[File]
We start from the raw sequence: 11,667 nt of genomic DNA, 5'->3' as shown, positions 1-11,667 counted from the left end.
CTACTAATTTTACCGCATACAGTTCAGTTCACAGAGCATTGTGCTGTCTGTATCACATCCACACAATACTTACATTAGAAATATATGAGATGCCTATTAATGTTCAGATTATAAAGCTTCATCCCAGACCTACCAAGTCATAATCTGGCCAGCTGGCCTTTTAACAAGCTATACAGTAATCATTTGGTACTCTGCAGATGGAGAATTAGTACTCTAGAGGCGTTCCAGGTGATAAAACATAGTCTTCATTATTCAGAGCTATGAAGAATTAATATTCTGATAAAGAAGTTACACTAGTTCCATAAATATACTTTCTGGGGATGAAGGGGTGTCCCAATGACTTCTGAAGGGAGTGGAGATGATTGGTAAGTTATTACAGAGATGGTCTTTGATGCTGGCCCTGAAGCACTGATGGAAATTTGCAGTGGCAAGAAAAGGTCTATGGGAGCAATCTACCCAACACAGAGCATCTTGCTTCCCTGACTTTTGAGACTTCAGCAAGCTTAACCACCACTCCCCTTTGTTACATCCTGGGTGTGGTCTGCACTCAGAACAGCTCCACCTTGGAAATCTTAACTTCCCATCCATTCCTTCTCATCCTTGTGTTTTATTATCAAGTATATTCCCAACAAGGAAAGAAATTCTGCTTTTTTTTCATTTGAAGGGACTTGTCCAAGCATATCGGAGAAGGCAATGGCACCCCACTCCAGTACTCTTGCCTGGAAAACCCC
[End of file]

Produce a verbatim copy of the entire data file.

We start from the raw sequence: 11,667 nt of genomic DNA, 5'->3' as shown, positions 1-11,667 counted from the left end.
CTACTAATTTTACCGCATACAGTTCAGTTCACAGAGCATTGTGCTGTCTGTATCACATCCACACAATACTTACATTAGAAATATATGAGATGCCTATTAATGTTCAGATTATAAAGCTTCATCCCAGACCTACCAAGTCATAATCTGGCCAGCTGGCCTTTTAACAAGCTATACAGTAATCATTTGGTACTCTGCAGATGGAGAATTAGTACTCTAGAGGCGTTCCAGGTGATAAAACATAGTCTTCATTATTCAGAGCTATGAAGAATTAATATTCTGATAAAGAAGTTACACTAGTTCCATAAATATACTTTCTGGGGATGAAGGGGTGTCCCAATGACTTCTGAAGGGAGTGGAGATGATTGGTAAGTTATTACAGAGATGGTCTTTGATGCTGGCCCTGAAGCACTGATGGAAATTTGCAGTGGCAAGAAAAGGTCTATGGGAGCAATCTACCCAACACAGAGCATCTTGCTTCCCTGACTTTTGAGACTTCAGCAAGCTTAACCACCACTCCCCTTTGTTACATCCTGGGTGTGGTCTGCACTCAGAACAGCTCCACCTTGGAAATCTTAACTTCCCATCCATTCCTTCTCATCCTTGTGTTTTATTATCAAGTATATTCCCAACAAGGAAAGAAATTCTGCTTTTTTTTCATTTGAAGGGACTTGTCCAAGCATATCGGAGAAGGCAATGGCACCCCACTCCAGTACTCTTGCCTGGAAAACCCC